My heart is longing for a four-legged friend to bring some spirit back into the house. It's not like there is a void in my heart. It's just that I miss Caterpillar all the time. It is becoming something I need to let go of, maybe. The love in my heart for Caterpillar is the same as when she was in the body. I can still talk to her. It's a matter of getting used to the absence. A kitten is available colored like Caterpillar with yellow eyes like hers. The kitten stays in my mind. Another part of mind says I don't need to be jumping into a Caterpillar replacement right away. Birds galore, chipmunks and squirrels are regulars here every day. I've cultivated them, fed them to attract them for my visual enjoyment. I cannot bring a killer in on them. Plus, there is all that goes with a kitten. Like teaching it to stay out of the road. Plus, I am not done with the sorrow of losing Caterpillar. I'm assured the time was right for Caterpillar, the method she chose was right. It showed me she was in tune with her wild mind. Domestic mind was learned behavior like a second language. Wild mind was her first and foremost mind. I like for my cats and dogs to have access to their wild minds. Where I live gives dogs or cats access to wild mind.
Caterpillar's back legs gave out. She lost her spring, the only reason she could lie on the ground to watch birds and chipmunks and not snatch them. Years ago, I saw her jump straight up and swat a flying snowbird about four feet above the ground. She hit it like hitting a tennis ball overhead. She did not knock it out of the air, hit a wing. The bird's flight wobbled and caught its equilibrium in a hurry and was gone. I did not like the cats killing birds, but they ate them. That they ate the birds I took for the natural order and allowed it. When they ate the birds, the cats are not just killing for fun. They did not kill more than they cared about eating. The cats were well fed at home. They did not require many birds, just enough to keep the desire for the taste of blood satisfied. Caterpillar had not been a hunter for several years, which I was grateful for, though on account of her back legs losing their spring, which makes me sad. My feeling is that she grew weary of her back legs not working so well.
I would do best not to think about it. She had her reasons that were beyond reason. Intuition guided her, or so I suspect. She seemed too much like she knew what she was about. She had purpose. It was the most interesting passing of any of my pets. Some were killed, some died of age. It leaves no choice but acceptance for my part. I'm grateful to Caterpillar for saving me the agony of burying her lifeless body. That's the very hardest part. The blues I'm feeling will pass. Caterpillar's is not the only spirit in the house. There is also my own spirit that inhabits the place. I'm either fooling myself or I do indeed feel Caterpillar's spirit is still here. Not like a ghost and not like her soul, more like the spirit of her presence continues in the air. Or maybe I'm more engaged with memory rather than subtle perceptions. I'll go on grieving, knowing simultaneously that Caterpillar, her consciousness, her soul, is doing fine. She's all right. I'm the one that's not. Can't help but think of John Crowe Ransom's poem, Janet Waking. The last two stanzas:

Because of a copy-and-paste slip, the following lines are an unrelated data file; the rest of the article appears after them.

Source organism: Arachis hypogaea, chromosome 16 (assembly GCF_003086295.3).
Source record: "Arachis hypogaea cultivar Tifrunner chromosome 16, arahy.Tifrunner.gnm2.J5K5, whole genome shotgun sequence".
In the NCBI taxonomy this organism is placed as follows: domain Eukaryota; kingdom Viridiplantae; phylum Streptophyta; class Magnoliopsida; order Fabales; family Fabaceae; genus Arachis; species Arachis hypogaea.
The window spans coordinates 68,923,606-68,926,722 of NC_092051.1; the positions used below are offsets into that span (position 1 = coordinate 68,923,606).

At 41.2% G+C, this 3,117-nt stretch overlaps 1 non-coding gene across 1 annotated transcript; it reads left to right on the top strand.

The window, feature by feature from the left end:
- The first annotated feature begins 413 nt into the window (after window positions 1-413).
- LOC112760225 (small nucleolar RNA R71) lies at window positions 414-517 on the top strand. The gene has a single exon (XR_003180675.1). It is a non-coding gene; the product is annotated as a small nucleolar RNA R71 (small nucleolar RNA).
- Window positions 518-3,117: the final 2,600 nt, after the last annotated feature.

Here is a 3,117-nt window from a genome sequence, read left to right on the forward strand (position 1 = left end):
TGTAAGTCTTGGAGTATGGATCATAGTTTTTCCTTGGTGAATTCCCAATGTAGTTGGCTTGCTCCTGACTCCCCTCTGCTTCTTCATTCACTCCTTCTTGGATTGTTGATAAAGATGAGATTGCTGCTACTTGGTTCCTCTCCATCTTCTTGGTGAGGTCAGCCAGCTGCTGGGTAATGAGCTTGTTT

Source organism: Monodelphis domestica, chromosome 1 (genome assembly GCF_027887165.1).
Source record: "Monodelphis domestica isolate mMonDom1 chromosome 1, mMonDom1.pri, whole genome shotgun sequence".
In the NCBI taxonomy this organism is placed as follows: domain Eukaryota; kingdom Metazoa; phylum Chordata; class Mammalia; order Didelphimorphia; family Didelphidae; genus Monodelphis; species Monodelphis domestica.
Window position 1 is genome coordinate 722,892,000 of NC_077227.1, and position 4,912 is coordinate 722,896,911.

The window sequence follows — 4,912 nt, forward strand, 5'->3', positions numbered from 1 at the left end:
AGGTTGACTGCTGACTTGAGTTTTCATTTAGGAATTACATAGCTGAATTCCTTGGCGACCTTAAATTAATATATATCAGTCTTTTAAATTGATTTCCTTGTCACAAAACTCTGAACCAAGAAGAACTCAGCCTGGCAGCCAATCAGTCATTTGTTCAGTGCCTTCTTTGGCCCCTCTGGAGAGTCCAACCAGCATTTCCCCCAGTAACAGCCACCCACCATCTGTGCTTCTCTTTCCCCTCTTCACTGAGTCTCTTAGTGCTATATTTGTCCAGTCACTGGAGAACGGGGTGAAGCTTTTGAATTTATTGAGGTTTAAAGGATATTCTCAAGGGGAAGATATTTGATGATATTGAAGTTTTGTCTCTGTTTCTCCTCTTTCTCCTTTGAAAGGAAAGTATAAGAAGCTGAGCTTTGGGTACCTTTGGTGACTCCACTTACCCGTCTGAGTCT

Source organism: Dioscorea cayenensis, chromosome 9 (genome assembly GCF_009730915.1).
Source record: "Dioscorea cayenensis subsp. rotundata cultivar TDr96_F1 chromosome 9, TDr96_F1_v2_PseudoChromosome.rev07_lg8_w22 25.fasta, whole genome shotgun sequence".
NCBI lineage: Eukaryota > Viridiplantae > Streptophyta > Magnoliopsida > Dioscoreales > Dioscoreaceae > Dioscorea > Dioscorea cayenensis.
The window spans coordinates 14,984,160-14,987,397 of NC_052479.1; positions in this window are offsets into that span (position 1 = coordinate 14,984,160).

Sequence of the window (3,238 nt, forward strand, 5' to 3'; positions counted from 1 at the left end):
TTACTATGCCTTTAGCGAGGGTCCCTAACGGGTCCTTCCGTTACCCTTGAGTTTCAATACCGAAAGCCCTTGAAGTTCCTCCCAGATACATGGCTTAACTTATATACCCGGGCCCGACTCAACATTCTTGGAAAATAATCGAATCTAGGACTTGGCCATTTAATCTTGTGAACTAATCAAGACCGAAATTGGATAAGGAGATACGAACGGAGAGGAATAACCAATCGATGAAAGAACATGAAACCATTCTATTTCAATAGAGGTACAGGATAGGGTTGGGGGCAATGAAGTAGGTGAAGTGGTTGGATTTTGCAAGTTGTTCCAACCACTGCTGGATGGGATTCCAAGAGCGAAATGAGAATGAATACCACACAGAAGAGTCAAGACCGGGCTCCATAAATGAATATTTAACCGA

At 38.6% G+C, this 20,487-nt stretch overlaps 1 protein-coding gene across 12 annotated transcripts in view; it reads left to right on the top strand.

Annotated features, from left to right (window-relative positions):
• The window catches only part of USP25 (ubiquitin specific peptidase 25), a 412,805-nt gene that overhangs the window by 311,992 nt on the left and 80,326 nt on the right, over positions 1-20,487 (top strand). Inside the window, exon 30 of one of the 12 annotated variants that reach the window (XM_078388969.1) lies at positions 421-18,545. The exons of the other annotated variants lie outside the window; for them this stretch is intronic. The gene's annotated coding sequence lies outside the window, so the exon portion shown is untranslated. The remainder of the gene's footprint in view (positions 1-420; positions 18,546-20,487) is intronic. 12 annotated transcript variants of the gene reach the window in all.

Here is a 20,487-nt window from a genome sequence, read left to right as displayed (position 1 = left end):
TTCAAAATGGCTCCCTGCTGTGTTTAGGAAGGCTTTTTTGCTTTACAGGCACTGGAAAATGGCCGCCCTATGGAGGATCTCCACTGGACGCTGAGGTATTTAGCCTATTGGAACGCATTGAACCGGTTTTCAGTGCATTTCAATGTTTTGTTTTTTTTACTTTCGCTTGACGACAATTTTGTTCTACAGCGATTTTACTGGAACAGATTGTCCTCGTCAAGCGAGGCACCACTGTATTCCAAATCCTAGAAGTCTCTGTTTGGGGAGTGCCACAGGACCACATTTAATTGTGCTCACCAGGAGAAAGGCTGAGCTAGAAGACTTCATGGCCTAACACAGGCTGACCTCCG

So there was Janet
Kneeling on the wet grass, crying her brown hen,
(Translated far beyond the daughters of men)
To rise and walk upon it.
And weeping fast as she had breath
Janet implored us, "Wake her from her sleep!"
And would not be instructed in how deep
Was the forgetful kingdom of death.
The forgetful kingdom of death. I will forget the spirit of Caterpillar's presence. Time erases memory. Therefore, I cling to memory and feel sorrow all the more, knowing this, too, will pass. This, the grief, the last little bit I have left of Caterpillar, the sorrow of losing her, I hold in my arms while her spirit is fresh in my memory. It has been another day of inability to shake myself into motion. Unmotivated. No motivation for anything. I like taking carrots and grain to the donkeys. Jack is braying. A car going by set him off. He is a good brayer. The spirit of the donkeys is very much here. About the time my sorrow loses its momentum, a baby donkey will enter my life. It makes me curious about Caterpillar's timing. Jenny's belly is growing huge by now. I'm wondering if she has a belly full of two of them. I won't hope or think about it. I'll just pray that Jenny's delivery be safe for all concerned.
light and shadow on white pine bark
photos by tj worthington